Logging of Unmanned Aircraft Systems Pilot Time

Logging of Unmanned Aircraft Systems Pilot Time


1.    Purpose of This Notice. This notice provides guidance and policy for aviation safety inspectors (ASI) who conduct pilot certification duties. This notice clarifies issues that have been raised by Unmanned Aircraft Systems (UAS) pilots requesting credit for flight time accrued while operating UAS.

2.    Audience. The primary audience for this notice is Unmanned Aircraft Systems Integration Office (AFS-80), Air Transportation Division (AFS-200), and General Aviation and Commercial Division (AFS-800) personnel at the Federal Aviation Administration (FAA) Washington headquarters (HQ), as well as designees, ASIs, their managers and supervisors, and other operational and administrative employees at the regional field offices and Flight Standards District Offices (FSDO).

3.    Where You Can Find This Notice. You can find this notice on the MyFAA employee Web site at https://employees.faa.gov/tools_resources/orders_notices. Inspectors can access this notice through the Flight Standards Information Management System (FSIMS) at http://fsims.avs.faa.gov. Operators can find this notice on the FAA’s Web site at http://fsims.faa.gov. This notice is available to the public athttp://www.faa.gov/regulations_policies/orders_notices.

4.    Applicability. This notice applies to pilots who have been issued FAA pilot certificates (as well as UAS pilots who do not currently hold an FAA pilot certificate) seeking credit for UAS flight time towards total pilot time.

5.    Background.

a.    Federal Register (FR) Notice. In 2007, the FAA published a notice in the FR (72 FR 6689, February 13, 2007) that all unmanned aircraft, regardless of size, performance capability, or purpose of flight, are considered aircraft. This determination was made in response to the dramatic growth in the number of unmanned operations being conducted, the reliance on complex, uncertified technologies, and the resulting overall increase in risks to persons in the air and on the ground.

b.    Definition of Pilot and Operator. The terms “pilot” and “operator” have historical meanings in aviation, which may have led to some confusion within the UAS community. As defined by the FAA in Title 14 of the Code of Federal Regulations (14 CFR) part 1, § 1.1, the term “operate,” “…with respect to aircraft, means use, cause to use or authorize to use aircraft, for the purpose… of air navigation including the piloting of aircraft, with or without the right of legal control….” This means that an operator is the person or entity responsible for the overall aircraft and that may include a broad range of areas, such as maintenance, general operations, specific procedures, and selecting properly trained and certified flightcrew members to fly the aircraft. The pilot in command (PIC), also defined in § 1.1, is the final authority for an individual flight. Pilots are persons appropriately trained to fly aircraft.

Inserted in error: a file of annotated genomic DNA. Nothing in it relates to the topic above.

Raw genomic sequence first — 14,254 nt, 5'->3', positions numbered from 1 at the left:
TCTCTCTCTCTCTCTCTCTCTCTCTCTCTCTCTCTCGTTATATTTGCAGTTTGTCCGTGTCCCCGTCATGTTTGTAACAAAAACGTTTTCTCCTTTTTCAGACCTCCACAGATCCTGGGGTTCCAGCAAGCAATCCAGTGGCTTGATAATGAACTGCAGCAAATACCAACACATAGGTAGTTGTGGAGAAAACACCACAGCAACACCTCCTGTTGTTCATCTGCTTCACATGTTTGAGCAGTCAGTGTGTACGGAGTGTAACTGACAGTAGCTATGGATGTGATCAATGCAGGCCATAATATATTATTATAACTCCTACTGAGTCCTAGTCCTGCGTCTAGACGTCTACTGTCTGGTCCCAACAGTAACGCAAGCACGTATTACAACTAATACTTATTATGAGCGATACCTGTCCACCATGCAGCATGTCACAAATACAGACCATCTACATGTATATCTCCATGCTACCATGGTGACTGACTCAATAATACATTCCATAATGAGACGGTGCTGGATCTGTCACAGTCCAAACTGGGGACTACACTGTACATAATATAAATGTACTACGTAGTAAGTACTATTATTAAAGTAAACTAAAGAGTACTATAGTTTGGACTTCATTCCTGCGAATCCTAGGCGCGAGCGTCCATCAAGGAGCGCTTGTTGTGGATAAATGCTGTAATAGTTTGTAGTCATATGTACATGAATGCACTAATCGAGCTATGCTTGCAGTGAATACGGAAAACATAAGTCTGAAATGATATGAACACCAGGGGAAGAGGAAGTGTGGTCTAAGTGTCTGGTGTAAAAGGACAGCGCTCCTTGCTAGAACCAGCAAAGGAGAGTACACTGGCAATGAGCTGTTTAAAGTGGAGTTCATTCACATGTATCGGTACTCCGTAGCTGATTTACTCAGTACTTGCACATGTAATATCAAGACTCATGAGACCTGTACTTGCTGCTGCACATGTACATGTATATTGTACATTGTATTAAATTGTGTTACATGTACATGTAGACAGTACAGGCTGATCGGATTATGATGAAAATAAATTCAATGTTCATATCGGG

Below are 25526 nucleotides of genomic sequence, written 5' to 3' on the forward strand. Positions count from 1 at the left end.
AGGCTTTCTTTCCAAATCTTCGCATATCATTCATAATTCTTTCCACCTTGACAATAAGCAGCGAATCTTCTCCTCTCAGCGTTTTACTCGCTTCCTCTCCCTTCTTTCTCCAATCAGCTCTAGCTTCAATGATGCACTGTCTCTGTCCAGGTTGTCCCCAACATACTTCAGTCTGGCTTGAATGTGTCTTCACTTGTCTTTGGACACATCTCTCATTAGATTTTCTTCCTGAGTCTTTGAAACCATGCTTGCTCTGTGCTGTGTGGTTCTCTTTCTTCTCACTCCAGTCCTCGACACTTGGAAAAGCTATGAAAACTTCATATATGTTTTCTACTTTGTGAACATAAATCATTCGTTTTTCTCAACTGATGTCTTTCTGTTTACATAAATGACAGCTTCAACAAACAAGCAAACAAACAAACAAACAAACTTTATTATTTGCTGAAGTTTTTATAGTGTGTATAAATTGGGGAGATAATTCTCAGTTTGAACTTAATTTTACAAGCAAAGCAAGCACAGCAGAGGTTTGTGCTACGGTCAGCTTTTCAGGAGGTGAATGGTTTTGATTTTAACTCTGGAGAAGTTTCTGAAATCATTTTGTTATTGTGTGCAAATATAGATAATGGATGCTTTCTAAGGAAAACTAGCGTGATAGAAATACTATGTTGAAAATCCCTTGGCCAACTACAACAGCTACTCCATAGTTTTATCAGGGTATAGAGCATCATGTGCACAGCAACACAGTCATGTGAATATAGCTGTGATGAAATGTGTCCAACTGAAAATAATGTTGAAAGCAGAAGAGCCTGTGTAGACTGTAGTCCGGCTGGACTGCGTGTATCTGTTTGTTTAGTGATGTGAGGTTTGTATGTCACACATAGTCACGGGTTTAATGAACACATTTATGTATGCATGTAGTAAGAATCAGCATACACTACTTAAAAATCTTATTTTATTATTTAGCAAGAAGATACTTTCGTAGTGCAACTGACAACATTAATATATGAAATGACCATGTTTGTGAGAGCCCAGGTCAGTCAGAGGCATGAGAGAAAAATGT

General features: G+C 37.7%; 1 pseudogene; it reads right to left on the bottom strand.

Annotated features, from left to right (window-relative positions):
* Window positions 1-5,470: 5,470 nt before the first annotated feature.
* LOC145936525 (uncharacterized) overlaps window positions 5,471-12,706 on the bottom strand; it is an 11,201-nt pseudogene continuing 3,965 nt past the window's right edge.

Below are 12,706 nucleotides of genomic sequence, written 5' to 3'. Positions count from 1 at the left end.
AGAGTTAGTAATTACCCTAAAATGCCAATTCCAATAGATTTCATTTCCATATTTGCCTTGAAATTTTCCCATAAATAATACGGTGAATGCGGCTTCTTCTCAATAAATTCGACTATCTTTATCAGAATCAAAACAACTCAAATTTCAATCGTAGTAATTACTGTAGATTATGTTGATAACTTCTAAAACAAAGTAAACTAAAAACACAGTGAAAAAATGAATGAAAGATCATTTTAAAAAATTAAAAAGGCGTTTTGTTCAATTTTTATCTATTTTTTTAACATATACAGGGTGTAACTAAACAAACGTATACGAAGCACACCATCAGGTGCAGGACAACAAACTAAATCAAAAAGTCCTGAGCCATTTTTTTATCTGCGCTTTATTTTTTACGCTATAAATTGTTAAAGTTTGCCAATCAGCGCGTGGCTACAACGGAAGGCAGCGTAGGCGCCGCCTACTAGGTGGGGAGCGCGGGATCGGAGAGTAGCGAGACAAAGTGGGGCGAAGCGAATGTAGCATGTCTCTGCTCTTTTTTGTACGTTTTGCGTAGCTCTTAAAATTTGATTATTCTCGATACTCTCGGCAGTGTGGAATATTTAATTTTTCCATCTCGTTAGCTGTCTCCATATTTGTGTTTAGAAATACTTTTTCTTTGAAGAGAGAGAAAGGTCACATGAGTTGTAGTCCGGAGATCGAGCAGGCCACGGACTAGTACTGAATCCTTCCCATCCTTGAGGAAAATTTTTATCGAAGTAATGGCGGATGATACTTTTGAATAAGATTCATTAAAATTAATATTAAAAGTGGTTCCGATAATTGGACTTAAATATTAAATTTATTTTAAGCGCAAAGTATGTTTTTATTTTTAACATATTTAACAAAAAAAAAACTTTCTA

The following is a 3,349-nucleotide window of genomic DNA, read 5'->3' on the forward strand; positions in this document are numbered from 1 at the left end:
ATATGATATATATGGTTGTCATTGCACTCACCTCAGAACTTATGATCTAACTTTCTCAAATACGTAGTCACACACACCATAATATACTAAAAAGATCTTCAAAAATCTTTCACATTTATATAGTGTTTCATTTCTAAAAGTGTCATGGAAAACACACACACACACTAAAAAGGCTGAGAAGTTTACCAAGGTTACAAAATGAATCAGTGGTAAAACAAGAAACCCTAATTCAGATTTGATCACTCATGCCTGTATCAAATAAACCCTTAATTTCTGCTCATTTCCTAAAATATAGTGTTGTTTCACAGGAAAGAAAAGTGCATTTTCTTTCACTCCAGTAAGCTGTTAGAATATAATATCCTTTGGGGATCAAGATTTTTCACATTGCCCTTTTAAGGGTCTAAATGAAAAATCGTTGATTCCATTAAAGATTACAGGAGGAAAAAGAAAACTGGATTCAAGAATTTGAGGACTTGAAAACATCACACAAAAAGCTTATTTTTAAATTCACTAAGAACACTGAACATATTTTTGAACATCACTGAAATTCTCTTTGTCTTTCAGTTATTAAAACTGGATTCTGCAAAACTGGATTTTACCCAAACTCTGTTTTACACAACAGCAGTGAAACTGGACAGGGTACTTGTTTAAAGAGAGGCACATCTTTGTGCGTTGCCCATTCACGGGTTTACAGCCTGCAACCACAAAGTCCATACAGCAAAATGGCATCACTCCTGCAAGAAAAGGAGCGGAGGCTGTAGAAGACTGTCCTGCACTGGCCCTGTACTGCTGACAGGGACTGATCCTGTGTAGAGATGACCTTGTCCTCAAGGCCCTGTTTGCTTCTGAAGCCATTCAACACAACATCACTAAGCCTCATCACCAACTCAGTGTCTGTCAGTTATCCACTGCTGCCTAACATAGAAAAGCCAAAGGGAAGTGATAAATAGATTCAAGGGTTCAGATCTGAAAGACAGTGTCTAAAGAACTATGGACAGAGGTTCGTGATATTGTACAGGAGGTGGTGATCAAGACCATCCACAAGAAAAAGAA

6.    Discussion.

a.    Military Pilot Training. The FAA noted in the Pilot Certification and Qualification Requirements for Air Carrier Operations Final Rule, which was published in the FR (78 FR 42345, July 15, 2013), that “Graduation from a training program designed to qualify a military pilot solely for operation of unmanned aircraft systems will not satisfy the requirement in (14 CFR part 61,) § 61.160(a). Additionally, the FAA notes that regulations do not currently permit the time acquired while operating an unmanned aircraft system to be logged to meet aeronautical experience requirements for FAA certification.”

b.    Flight Time Requirements. Under current regulations, UAS operations are not creditable as flight time toward any aeronautical experience requirements under 14 CFR part 6163, or 65. UAS operating experience (OE) also is not creditable toward the currency requirements under part 61.

7.    Action.

a.    Recording UAS Flight Time. As pilots gain OE with UAS, requests for civilian pilot certificates and flight-hour credit based on these activities have become more frequent at FSDOs. Advise UAS pilots requesting credit for UAS flight time that there are currently no methods in place for obtaining an FAA UAS pilot certificate. As UAS integration and rulemaking progresses, time accrued in UAS operations may be credited in the future for UAS certificates and ratings. Therefore, UAS pilots should continue to log flight time and operational activities to include the make, model, and series (M/M/S) of UAS operated. The pilot or operator may log this time in a paper or electronic format at his or her discretion; however, UAS pilots should not log this time in the same columns or categories as time accrued during manned flight.

b.    Creditable UAS Flight Time. Advise UAS pilots that all UAS time is creditable for meeting the experience requirements for operating a UAS under a Certificate of Authorization or Waiver (COA) or the operating limitations under a special airworthiness certificate issued for UAS operations. This time is also creditable toward maintaining an organization’s experience requirements.

c.    Inspector’s Action. DO NOT accept an application for a certificate or rating under part 6163, or 65 where the applicant is seeking credit for UAS flight time.

8.    Disposition. We will incorporate the information in this notice into FAA Order 8900.1 before this notice expires. Information contained in this notice will also be incorporated in the next revision of Advisory Circular (AC) 61-65, Certification: Pilots and Flight and Ground Instructors. Direct questions concerning the information in this notice to AFS‑800 at 202-385-9600.


/s/ John Barbagallo

Acting Director, Flight Standards Service